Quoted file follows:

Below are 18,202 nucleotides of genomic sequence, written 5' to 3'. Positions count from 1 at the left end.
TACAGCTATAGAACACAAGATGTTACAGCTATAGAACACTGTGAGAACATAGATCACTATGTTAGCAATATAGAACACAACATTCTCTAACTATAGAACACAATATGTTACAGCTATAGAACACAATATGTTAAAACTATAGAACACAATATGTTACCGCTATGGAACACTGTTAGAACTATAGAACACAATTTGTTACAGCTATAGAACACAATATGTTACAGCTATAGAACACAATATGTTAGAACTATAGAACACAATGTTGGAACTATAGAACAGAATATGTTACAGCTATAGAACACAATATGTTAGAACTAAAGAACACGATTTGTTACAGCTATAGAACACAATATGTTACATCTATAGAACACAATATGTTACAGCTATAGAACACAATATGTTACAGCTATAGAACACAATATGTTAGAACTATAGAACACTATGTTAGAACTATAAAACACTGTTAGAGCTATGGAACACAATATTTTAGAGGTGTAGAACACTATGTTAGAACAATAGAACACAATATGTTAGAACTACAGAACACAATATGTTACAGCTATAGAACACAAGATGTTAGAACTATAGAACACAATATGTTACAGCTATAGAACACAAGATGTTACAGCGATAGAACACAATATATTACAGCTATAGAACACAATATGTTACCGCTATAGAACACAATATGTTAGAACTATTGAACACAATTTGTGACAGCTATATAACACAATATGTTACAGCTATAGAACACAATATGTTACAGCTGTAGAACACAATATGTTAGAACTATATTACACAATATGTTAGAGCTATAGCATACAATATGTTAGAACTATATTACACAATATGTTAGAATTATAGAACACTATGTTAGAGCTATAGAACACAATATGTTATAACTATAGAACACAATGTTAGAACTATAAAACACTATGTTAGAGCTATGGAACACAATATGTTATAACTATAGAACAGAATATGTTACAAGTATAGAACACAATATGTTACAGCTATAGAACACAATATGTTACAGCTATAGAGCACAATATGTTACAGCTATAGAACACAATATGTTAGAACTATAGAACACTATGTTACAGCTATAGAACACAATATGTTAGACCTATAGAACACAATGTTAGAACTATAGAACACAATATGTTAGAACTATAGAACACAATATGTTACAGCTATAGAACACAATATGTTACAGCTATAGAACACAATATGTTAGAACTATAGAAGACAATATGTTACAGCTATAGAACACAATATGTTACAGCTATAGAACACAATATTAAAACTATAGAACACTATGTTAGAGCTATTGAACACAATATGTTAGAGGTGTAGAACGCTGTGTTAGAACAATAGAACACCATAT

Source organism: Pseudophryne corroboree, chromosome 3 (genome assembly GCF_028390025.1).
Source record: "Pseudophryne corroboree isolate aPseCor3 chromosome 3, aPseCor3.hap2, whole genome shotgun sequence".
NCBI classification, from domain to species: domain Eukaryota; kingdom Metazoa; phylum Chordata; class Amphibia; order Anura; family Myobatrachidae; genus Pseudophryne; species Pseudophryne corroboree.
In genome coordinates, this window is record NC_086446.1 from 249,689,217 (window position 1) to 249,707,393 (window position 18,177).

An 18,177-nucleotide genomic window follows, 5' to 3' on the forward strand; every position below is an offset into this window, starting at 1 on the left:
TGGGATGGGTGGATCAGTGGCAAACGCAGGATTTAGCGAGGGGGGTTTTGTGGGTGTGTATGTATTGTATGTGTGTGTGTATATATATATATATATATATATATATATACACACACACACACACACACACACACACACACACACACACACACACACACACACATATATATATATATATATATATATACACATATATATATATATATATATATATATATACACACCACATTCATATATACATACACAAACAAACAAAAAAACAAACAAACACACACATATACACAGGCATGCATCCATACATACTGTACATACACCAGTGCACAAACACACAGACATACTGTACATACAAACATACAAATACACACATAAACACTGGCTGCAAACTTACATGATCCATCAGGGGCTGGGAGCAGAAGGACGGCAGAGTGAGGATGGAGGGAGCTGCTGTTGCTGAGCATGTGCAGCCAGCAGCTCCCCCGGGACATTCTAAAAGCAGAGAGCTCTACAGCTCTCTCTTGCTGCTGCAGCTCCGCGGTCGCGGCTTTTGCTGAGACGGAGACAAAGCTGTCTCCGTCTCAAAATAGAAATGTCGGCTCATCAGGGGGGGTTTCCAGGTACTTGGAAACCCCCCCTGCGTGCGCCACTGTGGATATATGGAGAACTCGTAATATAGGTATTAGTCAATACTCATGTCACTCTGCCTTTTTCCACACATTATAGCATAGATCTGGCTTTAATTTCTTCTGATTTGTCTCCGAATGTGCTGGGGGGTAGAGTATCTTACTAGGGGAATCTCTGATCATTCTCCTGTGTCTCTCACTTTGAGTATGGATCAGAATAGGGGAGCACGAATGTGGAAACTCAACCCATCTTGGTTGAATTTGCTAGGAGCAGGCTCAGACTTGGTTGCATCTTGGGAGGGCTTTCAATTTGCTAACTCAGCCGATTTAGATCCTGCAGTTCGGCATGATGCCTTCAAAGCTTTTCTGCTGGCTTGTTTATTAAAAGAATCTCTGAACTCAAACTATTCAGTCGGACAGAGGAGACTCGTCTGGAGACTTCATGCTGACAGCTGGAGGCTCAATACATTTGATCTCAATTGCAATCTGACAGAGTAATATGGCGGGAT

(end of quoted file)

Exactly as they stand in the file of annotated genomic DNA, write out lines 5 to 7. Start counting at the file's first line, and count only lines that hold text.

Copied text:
NCBI classification, from domain to species: domain Eukaryota; kingdom Metazoa; phylum Chordata; class Amphibia; order Anura; family Myobatrachidae; genus Pseudophryne; species Pseudophryne corroboree.
In genome coordinates, this window is record NC_086446.1 from 249,689,217 (window position 1) to 249,707,393 (window position 18,177).

An 18,177-nucleotide genomic window follows, 5' to 3' on the forward strand; every position below is an offset into this window, starting at 1 on the left: